Drought conditions in Colorado make the state ripe for fire danger this year

It’s no surprise to snow and outdoor enthusiasts that Colorado had a drier and warmer winter than usual. The recently released March 2018 Drought Update confirms that the state is currently experiencing the third lowest snowpack on record. Only 2002 and 1981 were drier.

Extreme drought now covers most of southwestern Colorado, the San Luis Valley and southeastern Colorado. Western Slope water providers with limited storage are concerned about the demand this season and are considering possible restrictions, while Front Range water providers are developing conservation messaging.

Water is considered one of the most valuable resources in the western United States. When water is in short supply, everyone in Colorado has to learn to make adjustments. People in urban areas are encouraged to be water frugal in both personal and landscapes uses.

Farmers and ranchers make adjustments to their production strategies. Land management officials forge lease and activity arrangements that best protect the health of the public land. These plans are aimed at decreasing economic loss and maintaining precious range and soil health.

Lime Gulch Fire burning in Conifer in southern Jefferson County on June 19, 2013, forced residents to evacuate their homes. (Photo By Hyoung Chang/The Denver Post)

In dry years, increased concern for wildfires is prevalent. A red flag advisory is issued by the U.S. National Weather Service when conditions are ideal for wildland fire combustion and rapid spread. These conditions are drought, very low humidity and high or erratic winds (which may include lightning).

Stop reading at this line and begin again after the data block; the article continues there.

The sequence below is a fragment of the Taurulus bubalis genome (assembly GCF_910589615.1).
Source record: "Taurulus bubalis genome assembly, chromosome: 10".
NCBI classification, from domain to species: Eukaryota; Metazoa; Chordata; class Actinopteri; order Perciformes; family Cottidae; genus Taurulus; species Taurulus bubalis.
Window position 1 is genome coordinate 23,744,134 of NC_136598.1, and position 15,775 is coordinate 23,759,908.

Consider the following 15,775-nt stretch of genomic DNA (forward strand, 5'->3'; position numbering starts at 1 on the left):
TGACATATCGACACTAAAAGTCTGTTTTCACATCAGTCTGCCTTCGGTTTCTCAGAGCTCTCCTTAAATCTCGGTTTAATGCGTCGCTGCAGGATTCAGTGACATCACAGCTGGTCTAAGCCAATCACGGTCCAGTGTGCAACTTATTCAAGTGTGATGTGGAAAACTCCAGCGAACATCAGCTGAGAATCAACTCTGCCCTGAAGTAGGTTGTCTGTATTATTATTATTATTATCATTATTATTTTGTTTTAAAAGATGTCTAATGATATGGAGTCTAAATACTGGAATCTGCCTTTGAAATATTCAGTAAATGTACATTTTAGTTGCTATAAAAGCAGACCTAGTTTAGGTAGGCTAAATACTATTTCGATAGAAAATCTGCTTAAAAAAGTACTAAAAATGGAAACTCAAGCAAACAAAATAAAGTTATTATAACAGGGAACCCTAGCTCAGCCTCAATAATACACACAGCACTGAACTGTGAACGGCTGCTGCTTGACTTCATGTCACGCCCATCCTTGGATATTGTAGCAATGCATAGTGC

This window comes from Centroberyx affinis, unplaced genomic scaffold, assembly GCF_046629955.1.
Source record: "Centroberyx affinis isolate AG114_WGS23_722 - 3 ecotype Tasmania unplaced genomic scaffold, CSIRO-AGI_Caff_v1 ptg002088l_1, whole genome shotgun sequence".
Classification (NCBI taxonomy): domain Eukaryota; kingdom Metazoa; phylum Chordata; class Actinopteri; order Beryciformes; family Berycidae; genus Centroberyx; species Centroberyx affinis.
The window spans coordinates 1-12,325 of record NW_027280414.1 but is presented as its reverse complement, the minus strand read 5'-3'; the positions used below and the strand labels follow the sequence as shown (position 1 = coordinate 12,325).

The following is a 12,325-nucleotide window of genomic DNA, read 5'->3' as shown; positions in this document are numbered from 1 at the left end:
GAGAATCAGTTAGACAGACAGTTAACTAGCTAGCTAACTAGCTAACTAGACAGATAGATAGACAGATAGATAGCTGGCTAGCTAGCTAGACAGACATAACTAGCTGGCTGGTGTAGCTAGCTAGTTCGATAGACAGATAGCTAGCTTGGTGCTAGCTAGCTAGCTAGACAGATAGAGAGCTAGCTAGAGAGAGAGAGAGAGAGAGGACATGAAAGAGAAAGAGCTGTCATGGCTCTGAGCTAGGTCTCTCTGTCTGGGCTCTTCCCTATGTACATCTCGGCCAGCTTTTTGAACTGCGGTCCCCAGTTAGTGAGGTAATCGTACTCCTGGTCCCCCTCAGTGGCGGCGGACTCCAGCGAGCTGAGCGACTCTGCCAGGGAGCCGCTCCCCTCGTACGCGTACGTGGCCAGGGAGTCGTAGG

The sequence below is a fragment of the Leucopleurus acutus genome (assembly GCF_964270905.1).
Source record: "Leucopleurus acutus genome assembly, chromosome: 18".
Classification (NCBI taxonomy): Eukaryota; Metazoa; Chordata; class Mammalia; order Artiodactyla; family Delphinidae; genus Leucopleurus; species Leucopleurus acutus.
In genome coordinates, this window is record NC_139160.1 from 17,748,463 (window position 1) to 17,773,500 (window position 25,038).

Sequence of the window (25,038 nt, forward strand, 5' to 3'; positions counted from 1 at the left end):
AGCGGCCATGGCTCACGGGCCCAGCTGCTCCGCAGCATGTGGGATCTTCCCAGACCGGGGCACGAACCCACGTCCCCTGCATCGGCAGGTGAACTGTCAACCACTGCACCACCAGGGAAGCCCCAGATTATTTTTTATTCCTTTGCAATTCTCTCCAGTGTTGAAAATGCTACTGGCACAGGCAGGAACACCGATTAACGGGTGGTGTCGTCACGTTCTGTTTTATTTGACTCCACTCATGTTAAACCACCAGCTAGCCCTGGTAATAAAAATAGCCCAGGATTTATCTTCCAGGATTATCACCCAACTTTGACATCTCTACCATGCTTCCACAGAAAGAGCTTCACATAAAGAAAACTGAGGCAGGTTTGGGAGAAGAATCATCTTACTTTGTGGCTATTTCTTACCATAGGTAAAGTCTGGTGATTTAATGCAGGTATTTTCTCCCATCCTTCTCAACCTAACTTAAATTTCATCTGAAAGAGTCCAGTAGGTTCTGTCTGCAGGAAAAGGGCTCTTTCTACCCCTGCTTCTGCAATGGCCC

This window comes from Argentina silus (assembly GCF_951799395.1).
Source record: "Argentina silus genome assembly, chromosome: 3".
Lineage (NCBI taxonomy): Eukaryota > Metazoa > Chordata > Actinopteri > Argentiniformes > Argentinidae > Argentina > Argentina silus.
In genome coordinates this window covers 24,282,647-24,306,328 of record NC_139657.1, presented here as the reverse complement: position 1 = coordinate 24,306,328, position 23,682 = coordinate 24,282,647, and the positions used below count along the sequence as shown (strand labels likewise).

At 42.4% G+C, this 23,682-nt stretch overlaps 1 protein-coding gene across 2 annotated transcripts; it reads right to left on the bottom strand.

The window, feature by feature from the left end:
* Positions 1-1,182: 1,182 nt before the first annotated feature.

The Red Flag Warning will trigger staffing and equipment changes in agencies responsible for response. For the public, a Red Flag Warning cautions citizens to avoid activities that might set off fire and be prepared to evacuate if a fire does begin.

In rural communities, local fires are initially fought by volunteer firefighters, seasonally employed wildland fire fighters, forest service personnel, farmers and ranchers. Damage to acres of productive land, crops, and animals rarely garner the national attention that threats to public safety of large numbers of people do. Yet, already in 2018, multiple large grass and wildland fires have been reported in Colorado, Oklahoma, northern Texas and Kansas.

Agriculture disaster training and emergency planning

To assist the areas of Colorado most affected by the drought, and at risk for subsequent fire and flood, three free workshops are being offered by Colorado State University Extension, in cooperation with Colorado Department of Agriculture and Scott Cotton of University of Wyoming Extension. The programs will be held at Dove Creek in Dolores County, Salida in Chaffee County and Las Animas in Bent County.

These one-day training will prepare producers, land owners, county officials, first responders, Extension agents and other citizens to collaborate on emergency response in their area. The more prepared community members are for these unfortunate events, the more successfully they can respond.

The programs include:

  • Local disaster issues
  • Drought preparedness and response
  • Fire mitigation
  • Livestock transport accidents
  • Animal ID and disease related to disasters
  • FEMA training on livestock evacuation (fire/flood)

Courses are both FEMA and Peace Officer (P.O.S.T.) Certified

The dates for the programs are:

Dolores County (April 11)

Chaffee County (April 25)

Bent County (May 15)

County Extension offices will have more information about the programs. Additional information is available below.

Ragan Adams, DVM, is CSU Veterinary Extension Specialist

Agriculture Disaster Training and Emergency Planning